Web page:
An engine immobilizer is an anti-theft system built into the engine control unit invented by St. George Evans and Edward Birkenbeul in the early 1900s. The conventional engine immobilizers had to be activated every time the car would be driven. But, as technology progressed, new digital systems upgraded the conventional systems, and the automobile owners did not necessarily have to activate the engine immobilizer every time.
What is Engine Immobilizer?
An immobilizer translates to obstructing motion; thus, an engine immobilizer is an effective anti-theft security system that has become indispensable in today’s era, especially due to the increasing crimes of stealing cars, trucks, and motorbikes while they are parked, and the owner is away from the vehicle.
An electronic security device, the engine immobilizer impedes/ prevents the activation of the ignition circuit and the fuel system of the engine if the car key used is NOT the authorized vehicle key.
In simple words, if the key used to start the vehicle is not the authorized key that was provided officially, then the Engine Immobilizer would not allow the vehicle to start, leading to prevention or delay in theft.
How does an Engine Immobilizer Work?
The automobile key that is officially delivered or provided by dealers is equipped with a security system. Today, every vehicle comes with a smart key that consists of transponder chips. These chips work as messengers, transmitting signals of a digitally coded unique number to the engine management system. The match of the same ignites the engine allowing mobilization of the automobile.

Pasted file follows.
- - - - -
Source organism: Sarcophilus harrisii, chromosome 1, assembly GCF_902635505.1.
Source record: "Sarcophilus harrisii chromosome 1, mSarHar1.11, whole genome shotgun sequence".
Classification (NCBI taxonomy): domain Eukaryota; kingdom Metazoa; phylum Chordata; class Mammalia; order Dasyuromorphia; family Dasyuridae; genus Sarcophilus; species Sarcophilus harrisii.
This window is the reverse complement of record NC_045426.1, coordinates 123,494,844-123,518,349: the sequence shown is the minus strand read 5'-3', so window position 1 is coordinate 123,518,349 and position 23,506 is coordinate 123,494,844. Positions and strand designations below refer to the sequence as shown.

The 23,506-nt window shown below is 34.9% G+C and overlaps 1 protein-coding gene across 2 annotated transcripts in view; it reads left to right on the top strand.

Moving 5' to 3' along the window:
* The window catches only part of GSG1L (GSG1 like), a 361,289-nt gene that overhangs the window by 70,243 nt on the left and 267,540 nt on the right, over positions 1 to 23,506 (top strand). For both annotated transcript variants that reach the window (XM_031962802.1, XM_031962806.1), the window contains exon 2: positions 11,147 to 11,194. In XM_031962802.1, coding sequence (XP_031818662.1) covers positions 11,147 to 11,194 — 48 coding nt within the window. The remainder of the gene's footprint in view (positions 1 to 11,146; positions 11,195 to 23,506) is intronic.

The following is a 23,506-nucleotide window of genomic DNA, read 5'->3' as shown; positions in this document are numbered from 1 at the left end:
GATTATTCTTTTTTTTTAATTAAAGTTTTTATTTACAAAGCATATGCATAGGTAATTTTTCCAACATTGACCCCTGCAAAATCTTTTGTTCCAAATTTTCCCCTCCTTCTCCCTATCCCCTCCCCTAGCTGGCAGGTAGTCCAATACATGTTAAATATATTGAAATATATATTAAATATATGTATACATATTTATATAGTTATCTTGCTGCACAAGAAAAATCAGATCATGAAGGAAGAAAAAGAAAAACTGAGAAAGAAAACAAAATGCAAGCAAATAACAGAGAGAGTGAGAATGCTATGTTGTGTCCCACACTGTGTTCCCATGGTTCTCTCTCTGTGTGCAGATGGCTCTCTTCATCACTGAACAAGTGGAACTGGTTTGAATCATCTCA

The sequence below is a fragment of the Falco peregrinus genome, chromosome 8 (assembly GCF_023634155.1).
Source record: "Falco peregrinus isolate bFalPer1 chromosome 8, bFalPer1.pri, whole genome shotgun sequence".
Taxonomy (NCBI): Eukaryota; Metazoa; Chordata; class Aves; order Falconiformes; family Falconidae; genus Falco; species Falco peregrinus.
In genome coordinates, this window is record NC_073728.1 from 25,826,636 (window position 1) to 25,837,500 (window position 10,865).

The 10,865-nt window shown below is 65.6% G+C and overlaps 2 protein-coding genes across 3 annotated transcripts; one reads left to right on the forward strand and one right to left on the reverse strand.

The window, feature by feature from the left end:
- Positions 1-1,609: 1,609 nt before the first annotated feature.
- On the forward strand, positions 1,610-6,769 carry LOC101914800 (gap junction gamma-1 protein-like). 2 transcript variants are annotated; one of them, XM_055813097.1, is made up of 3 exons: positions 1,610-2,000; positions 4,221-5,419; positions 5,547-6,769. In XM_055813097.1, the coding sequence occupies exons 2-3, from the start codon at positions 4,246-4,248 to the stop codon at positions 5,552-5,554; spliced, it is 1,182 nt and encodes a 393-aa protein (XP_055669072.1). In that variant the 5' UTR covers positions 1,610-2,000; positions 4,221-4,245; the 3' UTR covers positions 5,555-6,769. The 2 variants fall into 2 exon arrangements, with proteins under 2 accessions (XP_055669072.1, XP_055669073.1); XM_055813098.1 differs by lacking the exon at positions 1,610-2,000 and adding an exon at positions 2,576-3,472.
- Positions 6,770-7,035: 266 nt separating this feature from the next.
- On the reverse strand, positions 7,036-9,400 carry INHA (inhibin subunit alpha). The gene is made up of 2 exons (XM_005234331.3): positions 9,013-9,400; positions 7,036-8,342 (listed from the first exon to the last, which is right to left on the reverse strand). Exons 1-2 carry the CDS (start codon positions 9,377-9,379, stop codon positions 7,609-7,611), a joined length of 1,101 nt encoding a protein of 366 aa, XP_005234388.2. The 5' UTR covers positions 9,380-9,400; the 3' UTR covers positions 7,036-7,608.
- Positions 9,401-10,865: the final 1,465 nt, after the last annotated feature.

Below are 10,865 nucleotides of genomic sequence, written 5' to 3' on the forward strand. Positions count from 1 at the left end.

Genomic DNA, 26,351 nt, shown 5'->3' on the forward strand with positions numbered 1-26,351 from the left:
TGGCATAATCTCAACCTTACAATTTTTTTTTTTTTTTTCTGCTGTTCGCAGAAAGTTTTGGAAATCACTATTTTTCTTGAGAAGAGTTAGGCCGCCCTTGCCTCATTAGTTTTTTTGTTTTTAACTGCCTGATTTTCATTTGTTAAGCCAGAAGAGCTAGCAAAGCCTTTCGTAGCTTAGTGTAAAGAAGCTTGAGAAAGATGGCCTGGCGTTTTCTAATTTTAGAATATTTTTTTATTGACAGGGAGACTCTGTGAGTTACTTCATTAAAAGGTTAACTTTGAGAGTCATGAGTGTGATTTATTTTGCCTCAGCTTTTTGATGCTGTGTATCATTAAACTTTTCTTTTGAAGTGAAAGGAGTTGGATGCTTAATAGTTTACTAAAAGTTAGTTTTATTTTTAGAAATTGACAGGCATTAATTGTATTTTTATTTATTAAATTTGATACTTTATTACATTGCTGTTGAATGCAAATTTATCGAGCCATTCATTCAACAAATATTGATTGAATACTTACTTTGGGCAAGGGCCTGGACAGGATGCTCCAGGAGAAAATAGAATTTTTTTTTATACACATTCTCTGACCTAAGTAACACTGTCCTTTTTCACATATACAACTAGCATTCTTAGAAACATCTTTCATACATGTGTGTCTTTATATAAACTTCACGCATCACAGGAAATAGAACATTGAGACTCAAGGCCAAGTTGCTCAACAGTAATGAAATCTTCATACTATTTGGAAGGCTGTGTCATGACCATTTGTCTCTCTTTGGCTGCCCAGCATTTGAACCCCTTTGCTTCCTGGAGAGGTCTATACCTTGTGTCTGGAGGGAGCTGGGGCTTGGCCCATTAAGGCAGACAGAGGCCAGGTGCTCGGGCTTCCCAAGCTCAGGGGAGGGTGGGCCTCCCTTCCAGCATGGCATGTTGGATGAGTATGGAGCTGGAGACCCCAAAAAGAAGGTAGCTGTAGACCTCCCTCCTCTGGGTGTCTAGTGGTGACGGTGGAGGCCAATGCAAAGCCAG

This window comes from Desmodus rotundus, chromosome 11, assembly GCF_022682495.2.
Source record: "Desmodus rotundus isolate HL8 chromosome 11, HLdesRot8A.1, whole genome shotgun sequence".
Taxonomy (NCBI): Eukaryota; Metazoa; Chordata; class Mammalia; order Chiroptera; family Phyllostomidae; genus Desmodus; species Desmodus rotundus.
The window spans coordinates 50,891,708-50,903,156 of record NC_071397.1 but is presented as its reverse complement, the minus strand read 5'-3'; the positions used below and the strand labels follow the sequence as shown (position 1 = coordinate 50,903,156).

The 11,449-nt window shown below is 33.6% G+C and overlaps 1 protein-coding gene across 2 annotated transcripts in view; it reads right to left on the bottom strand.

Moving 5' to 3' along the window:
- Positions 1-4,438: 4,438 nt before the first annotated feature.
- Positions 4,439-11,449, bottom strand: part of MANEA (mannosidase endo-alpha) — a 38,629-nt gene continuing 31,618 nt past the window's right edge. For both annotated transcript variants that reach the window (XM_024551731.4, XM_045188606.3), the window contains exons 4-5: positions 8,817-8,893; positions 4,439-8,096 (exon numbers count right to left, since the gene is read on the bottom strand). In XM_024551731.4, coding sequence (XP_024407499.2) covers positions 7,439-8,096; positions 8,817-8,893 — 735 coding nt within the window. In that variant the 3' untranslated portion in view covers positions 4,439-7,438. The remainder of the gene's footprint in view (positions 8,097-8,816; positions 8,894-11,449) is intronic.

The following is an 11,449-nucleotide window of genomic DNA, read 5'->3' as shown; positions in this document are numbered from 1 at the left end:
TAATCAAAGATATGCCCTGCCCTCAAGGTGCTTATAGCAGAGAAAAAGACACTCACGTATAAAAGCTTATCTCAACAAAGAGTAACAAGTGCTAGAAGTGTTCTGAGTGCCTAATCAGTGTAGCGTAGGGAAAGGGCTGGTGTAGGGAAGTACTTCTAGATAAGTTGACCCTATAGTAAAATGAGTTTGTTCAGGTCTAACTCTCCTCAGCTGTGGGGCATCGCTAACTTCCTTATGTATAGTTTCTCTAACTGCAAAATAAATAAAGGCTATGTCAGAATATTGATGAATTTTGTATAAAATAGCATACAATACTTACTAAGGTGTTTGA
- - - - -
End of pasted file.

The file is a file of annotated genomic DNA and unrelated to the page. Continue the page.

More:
If the key put into the ignition is not the authorized one then the vehicle’s engine immobilizer gets activated preventing the start of the engine.
The Advanced Engine Immobilizer System (Electronic)
A two-tier security system, the Advanced Engine Immobilizer System contains two codes. The first code is permanent. The second code would change every time the key ignites the engine, and the vehicle becomes mobile.
The second code is reversely communicated to the smart key and is stored until it is changed again by the system.
When the driver starts the vehicle the engine immobilizer primarily reads the first code followed by the second. If the second code mismatches or ignition of the engine circuit is tried through short circuiting, the immobilizer system would be instantly activated.
What Does an Engine Immobilizer Do?
Researches indicate that engine immobilizers have reduced car theft by 40% as the smart anti-theft security system does not allow motor vehicles to run until the authorized key is presented to start the vehicle.
Can Engine Immobilizer Work if the Smart Key is Duplicated?
Easy duplication of smart key is a next to impossible task.
As the signal carrying the code is transmitted by the transponder chips in the smart key, duplication of the same is not easy. However, if the owner loses the key or decides to get a new one, then deactivation of the old smart key can only be done officially by the authorized dealers. A new smart key request is sent to the manufacturer after scrutiny of all credentials.
Do Engine Immobilizers Malfunction?
Engine Immobilizers can malfunction. Look out for these signs-
- Issues with locking and unlocking the vehicle with your smart key
- Trouble while starting the automobile
- Flashing of the warning light on the dashboard
- Frequent alarm blaring
What to Do When Engine Immobilizers Malfunction?
The transponder chips in the key fob or smart key rely on a battery. Replacing the same may prevent the malfunctioning of the anti-theft security system.
However, if the problem persists then consulting with the authorized dealer would be recommended.
As technology improves, newer systems to tackle motor theft have been invented or upgraded by motor companies. Today, engine immobilizer, engine management systems, smart keys, and transponders chips have become an inevitable part of automobile anti-theft systems enabling the safety of vehicles across the world.